Amnesty International wants the UN to extend its mission in Sudan’s Darfur region for six months citing the inability of the government to protect civilians.
Hundreds of thousands of people have died in fighting between government forces and rebel groups since 2003. Millions have been forced from their homes.
“The UN Security Council must extend the mandate of the peacekeeping mission in Darfur (UNAMID) by at least six months in light of failure by government security forces to protect civilians in recent months,” the group said in a statement on its website on Wednesday.
The UN Security Council Peacekeeping Mission in (UNAMID) ends its mission in Sudan in a couple of weeks.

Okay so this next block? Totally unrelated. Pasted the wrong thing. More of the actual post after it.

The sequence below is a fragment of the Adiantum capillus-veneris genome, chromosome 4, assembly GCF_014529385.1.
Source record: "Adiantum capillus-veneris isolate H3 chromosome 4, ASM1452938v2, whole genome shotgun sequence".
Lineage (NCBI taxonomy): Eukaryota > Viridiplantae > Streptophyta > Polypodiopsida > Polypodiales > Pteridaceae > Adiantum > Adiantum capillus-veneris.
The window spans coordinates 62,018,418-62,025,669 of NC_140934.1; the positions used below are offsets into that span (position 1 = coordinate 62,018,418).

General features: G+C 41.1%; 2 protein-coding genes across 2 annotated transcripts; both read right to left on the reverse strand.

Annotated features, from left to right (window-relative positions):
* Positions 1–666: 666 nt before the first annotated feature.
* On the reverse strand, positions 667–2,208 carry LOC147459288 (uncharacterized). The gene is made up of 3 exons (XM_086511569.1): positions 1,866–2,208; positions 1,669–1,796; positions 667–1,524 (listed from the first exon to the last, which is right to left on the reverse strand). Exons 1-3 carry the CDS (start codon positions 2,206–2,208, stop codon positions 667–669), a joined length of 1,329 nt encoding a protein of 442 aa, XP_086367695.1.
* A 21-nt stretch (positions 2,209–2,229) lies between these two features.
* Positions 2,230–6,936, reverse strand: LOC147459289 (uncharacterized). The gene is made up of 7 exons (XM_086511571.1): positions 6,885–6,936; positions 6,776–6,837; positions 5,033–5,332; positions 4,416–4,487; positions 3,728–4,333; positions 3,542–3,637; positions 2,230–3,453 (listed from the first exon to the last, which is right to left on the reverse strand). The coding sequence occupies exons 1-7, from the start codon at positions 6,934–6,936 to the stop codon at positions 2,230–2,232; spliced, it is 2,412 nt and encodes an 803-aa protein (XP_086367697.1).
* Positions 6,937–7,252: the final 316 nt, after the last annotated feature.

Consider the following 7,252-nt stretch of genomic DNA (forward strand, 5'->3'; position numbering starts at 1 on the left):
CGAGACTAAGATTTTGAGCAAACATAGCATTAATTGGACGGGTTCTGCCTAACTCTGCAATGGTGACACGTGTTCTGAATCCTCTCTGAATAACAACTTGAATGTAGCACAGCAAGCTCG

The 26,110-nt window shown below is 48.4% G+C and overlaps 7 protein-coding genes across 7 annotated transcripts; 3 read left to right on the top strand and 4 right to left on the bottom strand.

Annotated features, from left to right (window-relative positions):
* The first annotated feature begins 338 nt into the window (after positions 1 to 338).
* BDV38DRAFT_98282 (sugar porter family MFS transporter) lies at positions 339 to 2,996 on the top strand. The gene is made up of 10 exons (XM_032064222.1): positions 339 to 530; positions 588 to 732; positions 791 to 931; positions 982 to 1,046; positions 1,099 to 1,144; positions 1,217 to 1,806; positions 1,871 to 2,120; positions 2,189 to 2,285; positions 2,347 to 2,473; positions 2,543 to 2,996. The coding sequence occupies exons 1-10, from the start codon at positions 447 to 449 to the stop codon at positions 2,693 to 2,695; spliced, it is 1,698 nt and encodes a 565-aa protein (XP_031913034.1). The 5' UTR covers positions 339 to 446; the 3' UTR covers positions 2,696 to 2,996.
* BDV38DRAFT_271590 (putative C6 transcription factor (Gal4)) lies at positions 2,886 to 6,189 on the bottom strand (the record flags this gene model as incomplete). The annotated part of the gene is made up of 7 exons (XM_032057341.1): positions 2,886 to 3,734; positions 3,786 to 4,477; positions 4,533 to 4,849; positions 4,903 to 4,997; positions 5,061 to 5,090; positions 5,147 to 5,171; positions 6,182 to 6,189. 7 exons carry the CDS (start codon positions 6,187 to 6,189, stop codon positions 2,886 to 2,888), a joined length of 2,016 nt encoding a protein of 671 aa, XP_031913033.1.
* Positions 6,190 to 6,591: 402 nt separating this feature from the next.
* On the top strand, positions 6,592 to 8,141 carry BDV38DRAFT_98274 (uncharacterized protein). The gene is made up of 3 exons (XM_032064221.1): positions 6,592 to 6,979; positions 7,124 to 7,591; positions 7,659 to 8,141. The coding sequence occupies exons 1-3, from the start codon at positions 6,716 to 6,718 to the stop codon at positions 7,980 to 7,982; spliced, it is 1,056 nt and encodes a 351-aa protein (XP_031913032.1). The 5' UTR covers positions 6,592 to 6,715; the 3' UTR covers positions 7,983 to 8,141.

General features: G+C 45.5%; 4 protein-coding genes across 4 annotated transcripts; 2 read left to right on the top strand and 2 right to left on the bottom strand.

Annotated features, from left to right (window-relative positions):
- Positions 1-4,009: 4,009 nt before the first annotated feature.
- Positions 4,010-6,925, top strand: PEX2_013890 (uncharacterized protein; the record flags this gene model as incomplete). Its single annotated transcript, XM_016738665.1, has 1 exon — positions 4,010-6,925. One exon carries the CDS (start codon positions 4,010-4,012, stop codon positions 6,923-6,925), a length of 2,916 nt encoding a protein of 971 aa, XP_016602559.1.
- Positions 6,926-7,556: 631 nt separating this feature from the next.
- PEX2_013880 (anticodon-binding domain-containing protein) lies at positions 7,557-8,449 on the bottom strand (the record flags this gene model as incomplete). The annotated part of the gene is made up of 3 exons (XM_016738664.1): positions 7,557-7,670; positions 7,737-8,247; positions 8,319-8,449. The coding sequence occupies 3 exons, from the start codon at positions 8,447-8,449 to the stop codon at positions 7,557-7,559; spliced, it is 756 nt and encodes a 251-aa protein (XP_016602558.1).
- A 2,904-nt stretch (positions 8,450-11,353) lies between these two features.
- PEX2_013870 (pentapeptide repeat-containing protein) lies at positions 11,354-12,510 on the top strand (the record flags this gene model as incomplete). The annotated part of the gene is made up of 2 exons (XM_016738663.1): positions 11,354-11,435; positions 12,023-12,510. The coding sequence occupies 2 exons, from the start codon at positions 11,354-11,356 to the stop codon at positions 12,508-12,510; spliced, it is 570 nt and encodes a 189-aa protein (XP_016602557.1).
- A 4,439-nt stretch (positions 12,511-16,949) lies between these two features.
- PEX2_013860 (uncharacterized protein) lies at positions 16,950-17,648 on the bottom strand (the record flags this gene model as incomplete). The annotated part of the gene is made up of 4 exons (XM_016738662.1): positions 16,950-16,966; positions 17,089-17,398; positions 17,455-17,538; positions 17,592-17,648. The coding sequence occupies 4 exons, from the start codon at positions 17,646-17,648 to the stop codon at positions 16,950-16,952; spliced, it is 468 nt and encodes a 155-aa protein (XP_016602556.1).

The human rights group said Sudanese forces were unreachable during recent attacks in areas controlled by the government.
Amnesty claimed the officers’ phones were switched off when residents tried to call them.
It said residents had also described a nine-hour delay by officers in responding to an attack in Fata Borno.
“With UNAMID’s mandate due to end at the close of the year, and UNITAMS which is meant to replace it still not yet staffed or operationalized, Amnesty International is concerned for future civilian protection in Darfur, particularly given the national security forces’ failure to step up and protect civilians from attacks in recent months, we fear a security vacuum may arise with disastrous consequences for the people of Darfur,” said Deprose Muchena, Amnesty International’s Director for East and Southern Africa.
The UN Security Council Peacekeeping Mission in Darfur (UNAMID) has been lauded for protecting civilians during attacks.